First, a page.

Budget 2019: The Confederation of Indian Industry (CII) has launched a new index comprising multiple indicators to evaluate India’s fiscal performance and budget, in order to make up for the shortcomings of ‘Fiscal Deficit’, which it says is a single-criterion measure, and doesn’t capture the complete picture.
Budget 2019: The Confederation of Indian Industry (CII) has launched a new index comprising multiple indicators to evaluate India’s fiscal performance and budget, in order to make up for the shortcomings of ‘Fiscal Deficit’, which it says is a single-criterion measure, and doesn’t capture the complete picture. “Fiscal Performance Index” or FPI is CII’s newly-launched index, which will examine states and centre budgets, it said in a statement. “Fiscal Deficit to GDP” ratio is not enough to measure the quality of budget, CII added.
On the expenditure side, the index will consider government spend on social sector, education and infrastructure, which are considered more beneficial as compared with other expenditures, in order to review the economic growth. Similarly, as tax revenues are sustainable sources of revenue for the government in comparison to one-time income sources, the index will consider the former as more beneficial.
“In view of the results obtained from our analysis, we recommend that the Fiscal Responsibility and Budget Management (FRBM) Act which sets targets for the governments to reduce fiscal deficits should not solely focus on one component. Instead, a holistic performance of all entities viewed from all angles of expenditure quality, revenue receipts quality, and fiscal prudence should be taken into consideration,” Vikram Kirloskar, President, CII said.
Using this index, the CII has analysed the budgets from 2004-2005 to 2016-17 for both the centre and states. The study found that fiscal consolidation was highest in 2007-08 while 2009-10 emerged as the worst year. After showing recovery in 2010-11, FPI deteriorated from 2011-12 onwards till 2014-15 despite the improvement in fiscal deficit index. This was mainly due to poor performance of the tax revenue and expenditure quality indices.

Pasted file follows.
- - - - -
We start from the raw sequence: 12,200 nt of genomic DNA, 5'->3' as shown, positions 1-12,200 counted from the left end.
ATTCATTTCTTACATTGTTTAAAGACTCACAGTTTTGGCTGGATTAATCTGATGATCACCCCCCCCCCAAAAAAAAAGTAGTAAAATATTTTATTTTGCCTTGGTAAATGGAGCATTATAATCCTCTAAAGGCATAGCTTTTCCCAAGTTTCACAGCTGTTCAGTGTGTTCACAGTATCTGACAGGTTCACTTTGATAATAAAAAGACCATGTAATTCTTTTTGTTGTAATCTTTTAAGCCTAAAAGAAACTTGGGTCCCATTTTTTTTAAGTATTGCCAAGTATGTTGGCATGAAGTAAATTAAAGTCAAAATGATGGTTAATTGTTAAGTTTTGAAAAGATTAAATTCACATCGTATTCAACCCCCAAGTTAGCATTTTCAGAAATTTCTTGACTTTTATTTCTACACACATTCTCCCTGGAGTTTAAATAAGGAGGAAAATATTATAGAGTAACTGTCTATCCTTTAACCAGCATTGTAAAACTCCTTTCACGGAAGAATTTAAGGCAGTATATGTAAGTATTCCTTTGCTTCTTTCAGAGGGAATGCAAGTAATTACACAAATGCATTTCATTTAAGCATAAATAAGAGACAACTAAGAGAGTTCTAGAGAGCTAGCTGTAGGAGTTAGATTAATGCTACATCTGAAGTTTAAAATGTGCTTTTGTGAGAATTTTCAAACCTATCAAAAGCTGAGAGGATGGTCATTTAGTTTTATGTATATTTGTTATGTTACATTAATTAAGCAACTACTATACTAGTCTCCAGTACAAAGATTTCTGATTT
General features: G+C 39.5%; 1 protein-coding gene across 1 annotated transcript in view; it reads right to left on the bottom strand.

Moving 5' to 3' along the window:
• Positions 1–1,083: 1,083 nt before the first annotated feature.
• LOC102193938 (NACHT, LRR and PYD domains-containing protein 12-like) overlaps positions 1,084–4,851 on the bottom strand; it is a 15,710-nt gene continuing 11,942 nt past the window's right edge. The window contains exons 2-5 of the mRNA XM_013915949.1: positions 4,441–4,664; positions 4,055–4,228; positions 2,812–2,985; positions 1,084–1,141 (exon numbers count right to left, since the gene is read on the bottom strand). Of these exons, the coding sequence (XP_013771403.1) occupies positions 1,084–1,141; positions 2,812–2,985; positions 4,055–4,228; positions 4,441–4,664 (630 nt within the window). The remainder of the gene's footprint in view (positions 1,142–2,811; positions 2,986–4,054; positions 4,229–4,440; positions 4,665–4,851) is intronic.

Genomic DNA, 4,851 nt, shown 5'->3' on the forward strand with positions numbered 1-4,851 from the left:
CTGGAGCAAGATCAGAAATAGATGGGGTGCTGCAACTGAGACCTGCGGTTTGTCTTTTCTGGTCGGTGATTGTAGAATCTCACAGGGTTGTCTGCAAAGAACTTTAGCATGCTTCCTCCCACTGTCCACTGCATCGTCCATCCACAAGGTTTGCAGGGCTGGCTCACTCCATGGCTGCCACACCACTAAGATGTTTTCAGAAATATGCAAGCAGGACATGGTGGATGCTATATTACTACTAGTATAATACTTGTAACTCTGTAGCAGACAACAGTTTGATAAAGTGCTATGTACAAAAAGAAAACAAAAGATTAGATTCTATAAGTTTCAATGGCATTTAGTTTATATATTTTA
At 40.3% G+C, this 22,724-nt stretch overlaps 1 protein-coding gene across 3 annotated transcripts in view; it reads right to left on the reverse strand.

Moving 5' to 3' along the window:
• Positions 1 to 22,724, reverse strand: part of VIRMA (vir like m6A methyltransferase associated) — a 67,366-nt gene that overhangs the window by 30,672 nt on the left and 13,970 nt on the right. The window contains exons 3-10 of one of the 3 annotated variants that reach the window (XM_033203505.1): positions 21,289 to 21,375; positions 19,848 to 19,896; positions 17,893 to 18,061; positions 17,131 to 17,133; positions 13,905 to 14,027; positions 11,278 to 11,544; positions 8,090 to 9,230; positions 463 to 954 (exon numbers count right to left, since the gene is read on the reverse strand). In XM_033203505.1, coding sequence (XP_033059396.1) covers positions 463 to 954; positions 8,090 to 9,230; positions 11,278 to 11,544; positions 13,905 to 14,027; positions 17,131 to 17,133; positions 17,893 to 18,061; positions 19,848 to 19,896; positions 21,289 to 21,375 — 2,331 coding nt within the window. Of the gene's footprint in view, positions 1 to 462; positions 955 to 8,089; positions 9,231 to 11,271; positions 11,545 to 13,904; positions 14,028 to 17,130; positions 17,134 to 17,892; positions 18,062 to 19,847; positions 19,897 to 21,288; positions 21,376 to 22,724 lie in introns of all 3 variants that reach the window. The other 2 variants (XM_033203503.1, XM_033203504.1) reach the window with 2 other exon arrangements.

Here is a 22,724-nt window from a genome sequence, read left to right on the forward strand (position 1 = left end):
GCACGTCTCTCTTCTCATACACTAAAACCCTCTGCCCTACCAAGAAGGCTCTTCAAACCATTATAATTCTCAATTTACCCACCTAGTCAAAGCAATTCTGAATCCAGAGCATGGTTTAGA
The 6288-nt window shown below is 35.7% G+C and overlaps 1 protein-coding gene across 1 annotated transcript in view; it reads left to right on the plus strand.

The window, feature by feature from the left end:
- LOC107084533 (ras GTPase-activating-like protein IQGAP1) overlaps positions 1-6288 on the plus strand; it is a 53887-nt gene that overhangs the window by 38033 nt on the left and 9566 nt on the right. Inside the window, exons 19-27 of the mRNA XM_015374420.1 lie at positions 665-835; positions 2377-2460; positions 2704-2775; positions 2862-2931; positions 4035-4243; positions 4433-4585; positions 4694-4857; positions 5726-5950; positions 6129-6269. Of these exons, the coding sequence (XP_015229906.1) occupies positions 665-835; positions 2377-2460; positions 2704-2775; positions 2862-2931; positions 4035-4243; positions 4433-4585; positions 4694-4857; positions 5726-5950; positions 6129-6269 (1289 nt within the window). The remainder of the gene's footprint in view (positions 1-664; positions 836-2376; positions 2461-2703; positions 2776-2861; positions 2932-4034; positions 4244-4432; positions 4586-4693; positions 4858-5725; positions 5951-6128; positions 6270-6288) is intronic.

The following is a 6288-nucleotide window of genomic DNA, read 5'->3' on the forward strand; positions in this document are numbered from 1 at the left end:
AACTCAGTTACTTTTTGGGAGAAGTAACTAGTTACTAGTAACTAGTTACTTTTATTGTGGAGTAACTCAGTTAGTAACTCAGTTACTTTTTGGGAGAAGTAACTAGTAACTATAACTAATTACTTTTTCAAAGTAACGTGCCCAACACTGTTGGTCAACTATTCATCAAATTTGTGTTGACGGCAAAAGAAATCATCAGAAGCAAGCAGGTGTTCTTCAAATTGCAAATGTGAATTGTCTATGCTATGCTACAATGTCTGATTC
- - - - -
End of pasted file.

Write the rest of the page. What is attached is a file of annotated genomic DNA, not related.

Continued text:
The index began improving from 2015-16 and reached a high in 2016-17, before dipping again in 2017-18. The dip in 2017-18 was on account of a sharp moderation in capital expenditure despite recording an improvement in the fiscal deficit index.
At the State level, the CII study showed that the states which are presumed to be good in fiscal health, based on fiscal deficit to GDP ratio, and fall in the high-income category such as Maharashtra, Gujarat, Haryana, etc. are not necessarily doing well on the composite fiscal performance index front. This clearly is indicative of the fact that the one single parameter such as the fiscal deficit to GDP ratio in judging the overall quality of budgets of the state governments is not enough.
On the contrary, the low-income states such as Madhya Pradesh, Andhra Pradesh, Uttar Pradesh and Bihar, which have shown consistent good performance on the FPI over the years mainly due to good performance in “Expenditure Quality Indices” (Revenue and Capital), have performed below average on the Fiscal Deficit Index.